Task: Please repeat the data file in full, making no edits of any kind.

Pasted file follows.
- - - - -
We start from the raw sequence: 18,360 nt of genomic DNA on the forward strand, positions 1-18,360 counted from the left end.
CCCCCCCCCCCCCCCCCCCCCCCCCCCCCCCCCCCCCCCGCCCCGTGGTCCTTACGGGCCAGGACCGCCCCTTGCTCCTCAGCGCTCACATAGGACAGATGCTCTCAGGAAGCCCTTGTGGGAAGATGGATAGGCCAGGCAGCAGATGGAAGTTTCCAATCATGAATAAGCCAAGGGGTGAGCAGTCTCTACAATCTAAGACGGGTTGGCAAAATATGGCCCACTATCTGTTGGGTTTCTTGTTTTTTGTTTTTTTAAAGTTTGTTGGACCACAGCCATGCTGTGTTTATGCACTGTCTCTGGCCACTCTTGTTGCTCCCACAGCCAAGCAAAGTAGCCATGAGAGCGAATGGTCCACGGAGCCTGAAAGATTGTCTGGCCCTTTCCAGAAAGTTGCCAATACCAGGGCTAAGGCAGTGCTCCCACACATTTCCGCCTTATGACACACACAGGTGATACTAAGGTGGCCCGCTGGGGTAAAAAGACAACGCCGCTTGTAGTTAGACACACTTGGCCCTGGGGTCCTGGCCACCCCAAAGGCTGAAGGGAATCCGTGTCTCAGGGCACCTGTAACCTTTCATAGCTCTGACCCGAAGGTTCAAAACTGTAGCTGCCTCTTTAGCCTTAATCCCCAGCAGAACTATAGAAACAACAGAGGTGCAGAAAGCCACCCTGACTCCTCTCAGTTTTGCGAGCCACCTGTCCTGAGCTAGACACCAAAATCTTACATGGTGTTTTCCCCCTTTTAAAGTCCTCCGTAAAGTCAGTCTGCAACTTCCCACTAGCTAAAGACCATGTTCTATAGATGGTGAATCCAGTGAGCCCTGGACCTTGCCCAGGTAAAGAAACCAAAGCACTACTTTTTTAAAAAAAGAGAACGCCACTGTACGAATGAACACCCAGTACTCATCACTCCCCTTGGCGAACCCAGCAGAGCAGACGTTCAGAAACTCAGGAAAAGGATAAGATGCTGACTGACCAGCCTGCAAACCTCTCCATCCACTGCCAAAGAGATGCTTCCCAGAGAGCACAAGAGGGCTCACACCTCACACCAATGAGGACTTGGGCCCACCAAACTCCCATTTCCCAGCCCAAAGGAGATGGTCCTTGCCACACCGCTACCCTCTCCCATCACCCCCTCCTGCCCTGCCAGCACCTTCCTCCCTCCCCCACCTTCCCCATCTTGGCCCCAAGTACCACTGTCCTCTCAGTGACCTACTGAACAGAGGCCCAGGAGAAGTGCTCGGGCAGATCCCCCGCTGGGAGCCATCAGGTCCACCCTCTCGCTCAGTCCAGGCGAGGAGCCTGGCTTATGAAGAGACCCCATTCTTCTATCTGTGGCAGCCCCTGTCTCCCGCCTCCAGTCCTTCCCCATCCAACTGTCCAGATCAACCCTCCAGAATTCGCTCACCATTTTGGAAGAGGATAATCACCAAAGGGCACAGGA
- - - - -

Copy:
We start from the raw sequence: 18,360 nt of genomic DNA on the forward strand, positions 1-18,360 counted from the left end.
CCCCCCCCCCCCCCCCCCCCCCCCCCCCCCCCCCCCCCCGCCCCGTGGTCCTTACGGGCCAGGACCGCCCCTTGCTCCTCAGCGCTCACATAGGACAGATGCTCTCAGGAAGCCCTTGTGGGAAGATGGATAGGCCAGGCAGCAGATGGAAGTTTCCAATCATGAATAAGCCAAGGGGTGAGCAGTCTCTACAATCTAAGACGGGTTGGCAAAATATGGCCCACTATCTGTTGGGTTTCTTGTTTTTTGTTTTTTTAAAGTTTGTTGGACCACAGCCATGCTGTGTTTATGCACTGTCTCTGGCCACTCTTGTTGCTCCCACAGCCAAGCAAAGTAGCCATGAGAGCGAATGGTCCACGGAGCCTGAAAGATTGTCTGGCCCTTTCCAGAAAGTTGCCAATACCAGGGCTAAGGCAGTGCTCCCACACATTTCCGCCTTATGACACACACAGGTGATACTAAGGTGGCCCGCTGGGGTAAAAAGACAACGCCGCTTGTAGTTAGACACACTTGGCCCTGGGGTCCTGGCCACCCCAAAGGCTGAAGGGAATCCGTGTCTCAGGGCACCTGTAACCTTTCATAGCTCTGACCCGAAGGTTCAAAACTGTAGCTGCCTCTTTAGCCTTAATCCCCAGCAGAACTATAGAAACAACAGAGGTGCAGAAAGCCACCCTGACTCCTCTCAGTTTTGCGAGCCACCTGTCCTGAGCTAGACACCAAAATCTTACATGGTGTTTTCCCCCTTTTAAAGTCCTCCGTAAAGTCAGTCTGCAACTTCCCACTAGCTAAAGACCATGTTCTATAGATGGTGAATCCAGTGAGCCCTGGACCTTGCCCAGGTAAAGAAACCAAAGCACTACTTTTTTAAAAAAAGAGAACGCCACTGTACGAATGAACACCCAGTACTCATCACTCCCCTTGGCGAACCCAGCAGAGCAGACGTTCAGAAACTCAGGAAAAGGATAAGATGCTGACTGACCAGCCTGCAAACCTCTCCATCCACTGCCAAAGAGATGCTTCCCAGAGAGCACAAGAGGGCTCACACCTCACACCAATGAGGACTTGGGCCCACCAAACTCCCATTTCCCAGCCCAAAGGAGATGGTCCTTGCCACACCGCTACCCTCTCCCATCACCCCCTCCTGCCCTGCCAGCACCTTCCTCCCTCCCCCACCTTCCCCATCTTGGCCCCAAGTACCACTGTCCTCTCAGTGACCTACTGAACAGAGGCCCAGGAGAAGTGCTCGGGCAGATCCCCCGCTGGGAGCCATCAGGTCCACCCTCTCGCTCAGTCCAGGCGAGGAGCCTGGCTTATGAAGAGACCCCATTCTTCTATCTGTGGCAGCCCCTGTCTCCCGCCTCCAGTCCTTCCCCATCCAACTGTCCAGATCAACCCTCCAGAATTCGCTCACCATTTTGGAAGAGGATAATCACCAAAGGGCACAGGA